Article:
13 Songs, 46 Minutes

EDITORS’ NOTES

As the decades pass, Ted Nugent has become more famous for his rambunctious right-wing political rants than his music. Shutup&Jam! is his first album of new material in seven years. Like many rockers of his vintage, he largely plays to a hardcore cult audience that has been attending shows since his ‘70s heyday with “Stranglehold” and the albums Cat Scratch Fever and Double Live Gonzo!. Here, longtime coconspirator Derek St. Holmes is locked in place on guitar and vocals, with Greg Smith on bass and Mick Brown on drums. Sammy Hagar contributes vocals to “She’s Gone,” a track like many on Shutup&Jam! that plays like a loud boogie. Despite the album’s title, this isn't an instrumental album loaded with guitar solos (for that, check “Throttledown”). It's the same ol’ Ted, reminding us how much he loves guns, women, red meat, and country (despite his own lack of military service).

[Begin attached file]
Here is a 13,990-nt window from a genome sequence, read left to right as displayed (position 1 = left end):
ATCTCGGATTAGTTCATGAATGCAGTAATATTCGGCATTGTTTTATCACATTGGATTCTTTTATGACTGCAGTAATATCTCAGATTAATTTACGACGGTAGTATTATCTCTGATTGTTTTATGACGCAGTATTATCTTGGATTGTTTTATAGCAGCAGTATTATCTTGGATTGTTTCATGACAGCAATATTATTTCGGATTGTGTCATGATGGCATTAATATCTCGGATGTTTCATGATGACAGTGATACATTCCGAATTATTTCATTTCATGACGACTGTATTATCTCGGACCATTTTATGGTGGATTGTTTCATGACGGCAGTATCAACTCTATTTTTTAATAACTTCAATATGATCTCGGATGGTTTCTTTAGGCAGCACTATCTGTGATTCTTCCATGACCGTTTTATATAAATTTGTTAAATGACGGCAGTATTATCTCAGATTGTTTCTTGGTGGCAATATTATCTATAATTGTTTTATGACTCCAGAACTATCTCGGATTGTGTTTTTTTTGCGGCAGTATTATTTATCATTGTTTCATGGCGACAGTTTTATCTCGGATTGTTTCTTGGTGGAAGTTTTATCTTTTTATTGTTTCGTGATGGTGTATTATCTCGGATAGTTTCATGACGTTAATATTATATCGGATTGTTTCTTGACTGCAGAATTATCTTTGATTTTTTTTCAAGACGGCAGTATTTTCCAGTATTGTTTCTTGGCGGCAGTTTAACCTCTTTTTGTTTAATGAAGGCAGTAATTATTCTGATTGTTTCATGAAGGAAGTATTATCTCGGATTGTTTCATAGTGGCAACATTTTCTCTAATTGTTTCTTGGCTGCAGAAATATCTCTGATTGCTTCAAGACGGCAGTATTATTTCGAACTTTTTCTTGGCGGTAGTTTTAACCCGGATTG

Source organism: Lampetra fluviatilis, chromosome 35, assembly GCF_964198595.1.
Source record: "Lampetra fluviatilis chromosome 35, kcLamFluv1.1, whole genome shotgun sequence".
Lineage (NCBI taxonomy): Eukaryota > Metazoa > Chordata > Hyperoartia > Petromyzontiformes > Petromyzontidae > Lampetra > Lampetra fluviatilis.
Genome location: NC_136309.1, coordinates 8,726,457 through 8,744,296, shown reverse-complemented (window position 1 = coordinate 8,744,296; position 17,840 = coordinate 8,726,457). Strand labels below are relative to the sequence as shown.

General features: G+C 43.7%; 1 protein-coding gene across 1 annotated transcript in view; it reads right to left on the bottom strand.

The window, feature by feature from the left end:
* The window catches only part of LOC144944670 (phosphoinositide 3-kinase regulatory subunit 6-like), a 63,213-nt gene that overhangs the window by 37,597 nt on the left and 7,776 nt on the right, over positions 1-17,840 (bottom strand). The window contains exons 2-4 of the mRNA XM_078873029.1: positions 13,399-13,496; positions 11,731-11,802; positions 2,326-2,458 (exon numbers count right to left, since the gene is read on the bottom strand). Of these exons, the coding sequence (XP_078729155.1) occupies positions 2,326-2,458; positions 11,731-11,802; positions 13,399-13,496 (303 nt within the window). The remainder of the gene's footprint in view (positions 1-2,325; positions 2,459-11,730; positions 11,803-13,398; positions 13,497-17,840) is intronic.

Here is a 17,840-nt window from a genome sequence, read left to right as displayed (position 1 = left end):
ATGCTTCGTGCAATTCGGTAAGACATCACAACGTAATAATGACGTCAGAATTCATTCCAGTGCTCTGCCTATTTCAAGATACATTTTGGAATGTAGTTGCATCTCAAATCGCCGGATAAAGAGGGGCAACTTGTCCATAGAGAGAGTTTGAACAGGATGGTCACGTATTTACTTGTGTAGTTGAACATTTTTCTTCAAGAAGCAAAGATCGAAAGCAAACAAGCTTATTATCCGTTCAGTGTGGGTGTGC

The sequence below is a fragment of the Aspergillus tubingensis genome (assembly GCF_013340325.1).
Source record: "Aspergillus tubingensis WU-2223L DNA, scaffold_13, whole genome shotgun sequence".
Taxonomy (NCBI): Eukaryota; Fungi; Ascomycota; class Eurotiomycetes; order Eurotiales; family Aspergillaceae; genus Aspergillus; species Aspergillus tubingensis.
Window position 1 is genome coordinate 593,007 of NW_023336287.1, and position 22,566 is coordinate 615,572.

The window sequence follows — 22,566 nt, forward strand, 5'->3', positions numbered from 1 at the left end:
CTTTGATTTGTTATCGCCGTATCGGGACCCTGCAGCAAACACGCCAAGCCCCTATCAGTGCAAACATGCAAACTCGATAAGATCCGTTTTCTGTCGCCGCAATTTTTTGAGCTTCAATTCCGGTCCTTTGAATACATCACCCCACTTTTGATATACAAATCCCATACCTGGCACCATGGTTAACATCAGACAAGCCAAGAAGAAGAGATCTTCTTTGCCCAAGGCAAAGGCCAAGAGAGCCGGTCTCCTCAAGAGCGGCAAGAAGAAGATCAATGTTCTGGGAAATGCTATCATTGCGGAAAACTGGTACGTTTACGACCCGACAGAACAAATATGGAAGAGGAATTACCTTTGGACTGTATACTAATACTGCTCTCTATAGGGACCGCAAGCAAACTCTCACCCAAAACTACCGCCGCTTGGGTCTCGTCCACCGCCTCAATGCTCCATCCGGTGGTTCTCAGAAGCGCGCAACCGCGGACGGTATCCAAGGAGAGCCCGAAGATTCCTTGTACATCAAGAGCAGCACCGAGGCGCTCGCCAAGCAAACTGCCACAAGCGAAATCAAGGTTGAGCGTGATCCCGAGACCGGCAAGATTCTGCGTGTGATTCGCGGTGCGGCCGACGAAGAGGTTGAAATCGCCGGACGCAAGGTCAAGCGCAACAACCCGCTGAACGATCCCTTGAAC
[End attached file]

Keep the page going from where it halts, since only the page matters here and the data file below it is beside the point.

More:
EDITORS’ NOTES

As the decades pass, Ted Nugent has become more famous for his rambunctious right-wing political rants than his music. Shutup&Jam! is his first album of new material in seven years. Like many rockers of his vintage, he largely plays to a hardcore cult audience that has been attending shows since his ‘70s heyday with “Stranglehold” and the albums Cat Scratch Fever and Double Live Gonzo!. Here, longtime coconspirator Derek St. Holmes is locked in place on guitar and vocals, with Greg Smith on bass and Mick Brown on drums. Sammy Hagar contributes vocals to “She’s Gone,” a track like many on Shutup&Jam! that plays like a loud boogie. Despite the album’s title, this isn't an instrumental album loaded with guitar solos (for that, check “Throttledown”). It's the same ol’ Ted, reminding us how much he loves guns, women, red meat, and country (despite his own lack of military service).

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